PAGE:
After fleeing war, summer camp helps children flourish

Oleksandra and her 7-year-old son Pasha fled Kyiv at the start of the war to the Zakarpatska region. The community made sure the family had their needs taken care of. But Pasha missed his friends and hobbies. Then the family discovered Spilno Camp, a summer space for children to play, make new friends and learn in classes and workshops. In the camp, Pasha was able to be a child again, meeting a new best friend, making a video and going on field trips. Oleksandra has even said he has flourished from the experience.

"I remember my first workshop the best,” says 7-year-old Pasha of his experience in Spilno Camp in Ukraine. “There were riddles about mine safety. And then the workshop ‘Create your own city’ began. When my mother came to pick me up, I said that I really like it there and I'm going to stay." © UNICEF

Crisis for Children in Ukraine: By the numbers

  • 5.2 million children in need of urgent assistance
  • 6.9 million Ukrainian refugees, mostly women and children, in Europe
  • 2 in 3 Ukrainian children forced to flee their home
  • Roughly 10 percent of schools in Ukraine are damaged or destroyed

How UNICEF supports children in Ukraine

Since the war began, UNICEF has been on the ground working with partners to deliver lifesaving aid to the children of Ukraine. Here is a look at how UNICEF has supported children in the last six months:

  • nearly 4 million people received access to health care or medical supplies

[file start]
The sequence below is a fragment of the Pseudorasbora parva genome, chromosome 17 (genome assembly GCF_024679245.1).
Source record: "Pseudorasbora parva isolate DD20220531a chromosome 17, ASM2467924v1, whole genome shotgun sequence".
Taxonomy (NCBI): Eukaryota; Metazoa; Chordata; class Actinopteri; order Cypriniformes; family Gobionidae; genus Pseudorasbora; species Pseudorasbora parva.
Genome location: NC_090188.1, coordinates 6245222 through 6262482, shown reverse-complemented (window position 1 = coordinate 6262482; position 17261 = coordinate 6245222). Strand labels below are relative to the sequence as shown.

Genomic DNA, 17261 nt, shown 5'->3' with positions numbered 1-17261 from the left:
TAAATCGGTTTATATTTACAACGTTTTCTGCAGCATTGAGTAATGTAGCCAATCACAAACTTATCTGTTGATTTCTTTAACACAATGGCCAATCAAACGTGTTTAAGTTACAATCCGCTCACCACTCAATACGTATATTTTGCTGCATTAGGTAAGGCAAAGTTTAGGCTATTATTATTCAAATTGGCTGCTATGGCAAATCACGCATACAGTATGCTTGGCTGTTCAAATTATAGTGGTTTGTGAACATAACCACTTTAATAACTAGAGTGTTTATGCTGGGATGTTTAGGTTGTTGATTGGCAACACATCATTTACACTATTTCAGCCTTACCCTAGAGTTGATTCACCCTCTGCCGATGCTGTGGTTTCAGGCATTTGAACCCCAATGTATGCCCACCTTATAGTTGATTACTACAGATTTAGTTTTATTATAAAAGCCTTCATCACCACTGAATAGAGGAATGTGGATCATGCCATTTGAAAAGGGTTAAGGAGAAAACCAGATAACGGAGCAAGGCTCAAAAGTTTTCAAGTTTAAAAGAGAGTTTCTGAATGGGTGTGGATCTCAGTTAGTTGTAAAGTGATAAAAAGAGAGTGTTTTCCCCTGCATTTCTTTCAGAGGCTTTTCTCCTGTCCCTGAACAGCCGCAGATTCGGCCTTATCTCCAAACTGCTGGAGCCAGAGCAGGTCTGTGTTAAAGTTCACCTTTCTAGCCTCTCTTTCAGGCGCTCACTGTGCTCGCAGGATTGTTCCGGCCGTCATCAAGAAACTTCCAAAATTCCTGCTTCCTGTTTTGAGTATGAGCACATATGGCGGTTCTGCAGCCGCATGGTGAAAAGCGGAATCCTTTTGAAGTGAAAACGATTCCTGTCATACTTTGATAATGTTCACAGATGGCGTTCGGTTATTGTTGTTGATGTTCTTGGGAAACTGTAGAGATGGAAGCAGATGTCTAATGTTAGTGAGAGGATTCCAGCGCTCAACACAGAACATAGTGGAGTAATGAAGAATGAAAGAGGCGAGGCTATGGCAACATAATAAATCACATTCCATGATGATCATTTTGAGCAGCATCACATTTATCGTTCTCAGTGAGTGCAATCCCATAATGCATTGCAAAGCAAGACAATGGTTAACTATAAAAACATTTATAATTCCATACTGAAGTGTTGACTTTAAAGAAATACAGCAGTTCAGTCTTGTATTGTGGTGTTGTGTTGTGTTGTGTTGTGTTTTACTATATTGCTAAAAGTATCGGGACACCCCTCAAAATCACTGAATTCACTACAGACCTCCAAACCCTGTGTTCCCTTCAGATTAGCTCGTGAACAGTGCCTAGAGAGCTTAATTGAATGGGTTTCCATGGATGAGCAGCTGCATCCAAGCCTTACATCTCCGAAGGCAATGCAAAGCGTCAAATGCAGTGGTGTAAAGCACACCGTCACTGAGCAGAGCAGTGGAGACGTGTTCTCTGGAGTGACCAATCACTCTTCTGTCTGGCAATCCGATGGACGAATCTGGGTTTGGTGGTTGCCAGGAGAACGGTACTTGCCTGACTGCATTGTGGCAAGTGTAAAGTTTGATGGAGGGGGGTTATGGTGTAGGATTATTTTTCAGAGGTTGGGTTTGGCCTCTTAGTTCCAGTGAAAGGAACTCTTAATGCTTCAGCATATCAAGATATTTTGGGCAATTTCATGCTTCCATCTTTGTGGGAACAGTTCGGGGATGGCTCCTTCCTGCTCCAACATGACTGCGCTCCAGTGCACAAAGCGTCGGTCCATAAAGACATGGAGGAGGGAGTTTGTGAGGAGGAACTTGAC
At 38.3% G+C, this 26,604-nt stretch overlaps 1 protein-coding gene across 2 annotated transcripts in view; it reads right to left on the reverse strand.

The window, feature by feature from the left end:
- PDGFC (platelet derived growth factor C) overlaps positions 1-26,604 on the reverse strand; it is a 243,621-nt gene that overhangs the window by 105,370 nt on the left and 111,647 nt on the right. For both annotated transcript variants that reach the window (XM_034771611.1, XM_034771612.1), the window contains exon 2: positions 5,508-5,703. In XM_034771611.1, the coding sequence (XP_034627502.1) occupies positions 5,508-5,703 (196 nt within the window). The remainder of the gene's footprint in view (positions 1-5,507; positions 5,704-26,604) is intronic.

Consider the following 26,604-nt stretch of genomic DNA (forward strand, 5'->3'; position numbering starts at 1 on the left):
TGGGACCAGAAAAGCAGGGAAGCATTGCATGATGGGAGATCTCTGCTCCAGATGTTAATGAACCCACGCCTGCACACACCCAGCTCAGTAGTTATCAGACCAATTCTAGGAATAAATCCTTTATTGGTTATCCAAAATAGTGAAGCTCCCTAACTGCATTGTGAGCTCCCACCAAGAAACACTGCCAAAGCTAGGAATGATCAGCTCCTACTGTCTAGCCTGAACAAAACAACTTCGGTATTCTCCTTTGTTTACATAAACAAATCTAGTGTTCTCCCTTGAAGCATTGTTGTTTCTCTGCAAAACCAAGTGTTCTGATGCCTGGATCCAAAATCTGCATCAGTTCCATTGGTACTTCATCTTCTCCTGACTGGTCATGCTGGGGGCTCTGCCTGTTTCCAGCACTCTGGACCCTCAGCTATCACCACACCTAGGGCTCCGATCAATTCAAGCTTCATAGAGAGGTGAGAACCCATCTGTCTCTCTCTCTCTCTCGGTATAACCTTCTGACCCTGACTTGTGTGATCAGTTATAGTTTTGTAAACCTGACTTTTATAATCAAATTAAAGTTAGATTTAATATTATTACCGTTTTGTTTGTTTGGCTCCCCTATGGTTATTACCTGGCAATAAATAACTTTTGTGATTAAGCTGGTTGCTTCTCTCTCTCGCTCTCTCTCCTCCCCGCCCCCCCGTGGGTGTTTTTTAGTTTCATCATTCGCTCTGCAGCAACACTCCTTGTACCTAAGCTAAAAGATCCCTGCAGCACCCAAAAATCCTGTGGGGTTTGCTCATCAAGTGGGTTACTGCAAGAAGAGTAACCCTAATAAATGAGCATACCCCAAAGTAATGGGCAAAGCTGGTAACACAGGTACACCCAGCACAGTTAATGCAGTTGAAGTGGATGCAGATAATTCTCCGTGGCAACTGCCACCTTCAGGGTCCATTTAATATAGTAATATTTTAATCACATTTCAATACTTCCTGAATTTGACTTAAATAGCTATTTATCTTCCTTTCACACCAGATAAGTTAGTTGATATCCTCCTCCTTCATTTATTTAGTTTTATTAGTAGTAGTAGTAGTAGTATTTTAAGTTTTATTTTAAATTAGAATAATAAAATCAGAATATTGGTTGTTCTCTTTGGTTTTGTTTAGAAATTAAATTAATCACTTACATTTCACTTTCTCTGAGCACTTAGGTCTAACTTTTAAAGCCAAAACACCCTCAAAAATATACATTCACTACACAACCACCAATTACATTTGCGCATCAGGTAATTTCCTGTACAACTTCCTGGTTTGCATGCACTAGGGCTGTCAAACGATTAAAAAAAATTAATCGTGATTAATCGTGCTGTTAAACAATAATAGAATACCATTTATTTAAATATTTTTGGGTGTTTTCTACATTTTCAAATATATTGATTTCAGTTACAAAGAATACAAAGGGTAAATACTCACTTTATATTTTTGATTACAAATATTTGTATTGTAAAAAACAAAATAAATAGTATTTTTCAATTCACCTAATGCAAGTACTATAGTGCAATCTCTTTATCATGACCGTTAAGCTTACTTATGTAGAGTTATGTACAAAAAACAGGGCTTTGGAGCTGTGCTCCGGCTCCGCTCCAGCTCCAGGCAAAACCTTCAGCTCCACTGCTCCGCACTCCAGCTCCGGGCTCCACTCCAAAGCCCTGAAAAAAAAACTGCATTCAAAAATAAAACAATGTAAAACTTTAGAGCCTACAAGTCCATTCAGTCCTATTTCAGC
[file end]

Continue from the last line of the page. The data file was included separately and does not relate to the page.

• established 40 UNICEF-UNHCR Blue Dot centers, safe havens and service hubs for children and families in refugee-hosting countries
  • provided mental health and psychosocial support to over 1.7 million children and caregivers
  • enabled access to safe drinking water for nearly 3.6 million people

What can I do to help the children in Ukraine?

Help UNICEF provide urgent support for children affected by the Ukraine crisis. Donate Now.

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Further reading

Amid the Horrors of War, Ukraine’s Children Yearn for School

Millions of children are unable to return to school. UNICEF is working with the government and other partners to ensure children in Ukraine can get back to learning, whether in classrooms that are deemed safe or through online or community-based alternatives.

For Refugee Children From Ukraine, a Safe Place to Play

UNICEF has opened 40 centers across seven refugee-hosting countries for Ukrainian refugees. The center assists newly arrived refugees, providing them with temporary lodging, meals, mental health support and a cheerful playroom for children among other services. This story offers a look inside one center in Brasov, Romania.

Portable Incubators Save Fragile Newborns in Ukraine

Sofia was born one month early with air raid sirens going off all around her — yet sleeps quietly and stays warm with the help of one of the portable incubators UNICEF has delivered to hospitals in Ukraine to protect vulnerable newborns. 

Top photo: Six-month-old Yehor was born in February 2022 in Mariupol, eastern Ukraine. When the first explosions occurred in Mariupol on February 24, 29-year-old mother Yevheniya quickly packed two bags – one for the family and another for the baby.© UNICEF/UN0679260/Filippov